If you do not remember how a FET works, refer to NEETS Module 7 Introduction to Solid-State
Devices and Power Supplies.
The third single-stage audio amplifier is shown in figure 1-25. This is a class A, common-emitter,
transformer-coupled, transistor, audio amplifier. The output device (speaker) is shown connected to the
secondary winding of the transformer. C1 is a coupling capacitor which couples the input signal to the
base of Q1. R1 develops the input signal. R2 is used to bias the emitter of Q1 and provides temperature
stability. C2 is a decoupling capacitor for R2. R3 is used to bias the base of Q1. The primary of T1 is the
collector load for Q1 and develops the output signal. T1 couples the output signal to the speaker and
provides impedance matching between the output impedance of the transistor (medium) and the
impedance of the speaker (low).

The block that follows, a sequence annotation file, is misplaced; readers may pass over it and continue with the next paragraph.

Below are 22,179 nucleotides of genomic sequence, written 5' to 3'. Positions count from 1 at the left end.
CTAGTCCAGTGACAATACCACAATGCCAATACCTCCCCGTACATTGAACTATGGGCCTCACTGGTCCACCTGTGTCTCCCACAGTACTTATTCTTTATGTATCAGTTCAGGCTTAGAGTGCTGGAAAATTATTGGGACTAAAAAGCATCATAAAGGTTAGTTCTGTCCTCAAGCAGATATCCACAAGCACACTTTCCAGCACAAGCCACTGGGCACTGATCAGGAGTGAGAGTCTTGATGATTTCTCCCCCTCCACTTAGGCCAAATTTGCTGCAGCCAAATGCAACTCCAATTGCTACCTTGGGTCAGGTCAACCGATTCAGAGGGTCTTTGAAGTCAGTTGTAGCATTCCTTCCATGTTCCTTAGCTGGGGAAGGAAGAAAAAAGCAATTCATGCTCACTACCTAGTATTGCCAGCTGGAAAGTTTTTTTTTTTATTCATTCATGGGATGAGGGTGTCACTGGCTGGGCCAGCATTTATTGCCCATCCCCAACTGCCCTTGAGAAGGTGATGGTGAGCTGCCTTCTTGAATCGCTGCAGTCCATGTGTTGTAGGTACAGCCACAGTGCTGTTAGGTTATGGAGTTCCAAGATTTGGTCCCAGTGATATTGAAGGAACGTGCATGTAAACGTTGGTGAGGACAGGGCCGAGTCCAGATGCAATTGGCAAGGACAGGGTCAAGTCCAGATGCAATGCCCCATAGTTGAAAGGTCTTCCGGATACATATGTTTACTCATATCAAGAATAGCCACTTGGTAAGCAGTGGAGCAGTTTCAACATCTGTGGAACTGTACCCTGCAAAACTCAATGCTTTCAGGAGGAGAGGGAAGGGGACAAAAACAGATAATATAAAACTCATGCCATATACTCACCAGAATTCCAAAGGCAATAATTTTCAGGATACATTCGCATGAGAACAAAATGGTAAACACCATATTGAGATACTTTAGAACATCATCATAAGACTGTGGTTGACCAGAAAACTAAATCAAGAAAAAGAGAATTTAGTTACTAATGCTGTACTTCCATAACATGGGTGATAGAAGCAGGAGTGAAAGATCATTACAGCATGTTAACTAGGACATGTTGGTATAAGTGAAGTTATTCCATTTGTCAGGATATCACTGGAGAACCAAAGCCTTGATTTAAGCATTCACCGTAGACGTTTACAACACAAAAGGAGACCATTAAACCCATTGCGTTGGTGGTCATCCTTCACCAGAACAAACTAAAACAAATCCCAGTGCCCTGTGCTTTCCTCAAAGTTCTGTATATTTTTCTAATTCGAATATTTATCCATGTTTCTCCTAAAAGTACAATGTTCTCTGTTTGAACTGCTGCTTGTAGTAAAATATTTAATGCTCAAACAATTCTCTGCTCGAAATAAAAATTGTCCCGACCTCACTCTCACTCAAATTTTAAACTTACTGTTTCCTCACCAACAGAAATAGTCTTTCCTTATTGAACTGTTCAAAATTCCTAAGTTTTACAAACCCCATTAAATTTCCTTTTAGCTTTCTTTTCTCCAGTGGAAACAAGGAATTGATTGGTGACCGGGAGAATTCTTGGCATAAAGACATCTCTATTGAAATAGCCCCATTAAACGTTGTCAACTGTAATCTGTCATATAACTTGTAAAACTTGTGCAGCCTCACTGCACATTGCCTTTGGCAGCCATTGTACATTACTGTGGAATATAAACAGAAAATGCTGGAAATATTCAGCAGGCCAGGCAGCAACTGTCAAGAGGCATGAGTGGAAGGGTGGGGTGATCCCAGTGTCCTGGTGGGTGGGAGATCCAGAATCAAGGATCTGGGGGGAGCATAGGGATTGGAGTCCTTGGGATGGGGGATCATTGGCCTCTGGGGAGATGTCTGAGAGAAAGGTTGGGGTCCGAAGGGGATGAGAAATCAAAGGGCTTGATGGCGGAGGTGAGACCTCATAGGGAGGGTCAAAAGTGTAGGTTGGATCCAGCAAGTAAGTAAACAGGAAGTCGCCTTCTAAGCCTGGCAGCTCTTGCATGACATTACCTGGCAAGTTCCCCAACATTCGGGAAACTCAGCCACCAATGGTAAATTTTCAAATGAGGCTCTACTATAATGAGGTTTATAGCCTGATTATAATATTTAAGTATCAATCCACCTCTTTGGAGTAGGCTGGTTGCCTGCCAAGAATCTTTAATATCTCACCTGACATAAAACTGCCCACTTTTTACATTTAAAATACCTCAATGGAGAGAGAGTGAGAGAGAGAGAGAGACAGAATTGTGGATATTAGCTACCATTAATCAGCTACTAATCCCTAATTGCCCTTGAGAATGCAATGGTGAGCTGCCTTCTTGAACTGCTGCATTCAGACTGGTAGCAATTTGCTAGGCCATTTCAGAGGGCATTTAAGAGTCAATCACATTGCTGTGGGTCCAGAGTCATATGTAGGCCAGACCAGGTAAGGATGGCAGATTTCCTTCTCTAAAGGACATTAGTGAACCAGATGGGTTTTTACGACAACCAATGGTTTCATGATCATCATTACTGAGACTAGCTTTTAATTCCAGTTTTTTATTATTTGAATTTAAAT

Figure 1-25.Single-stage audio amplifier.
Sometimes it is necessary to provide two signals that are equal in amplitude but 180º out of phase
with each other. (You will see one use of these two signals a little later in this chapter.) The two signals
can be provided from a single input signal by the use of a PHASE SPLITTER. A phase splitter is a device
that produces two signals that differ in phase from each other from a single input signal. Figure 1-26 is a
block diagram of a phase splitter.
Figure 1-26.Block diagram of a phase splitter.
One way in which a phase splitter can be made is to use a center-tapped transformer. As you may
remember from your study of transformers, when the transformer secondary winding is center-tapped,
two equal amplitude signals are produced. These signals will be 180º out of phase with each other. So a
transformer with a center-tapped secondary fulfills the definition of a phase splitter.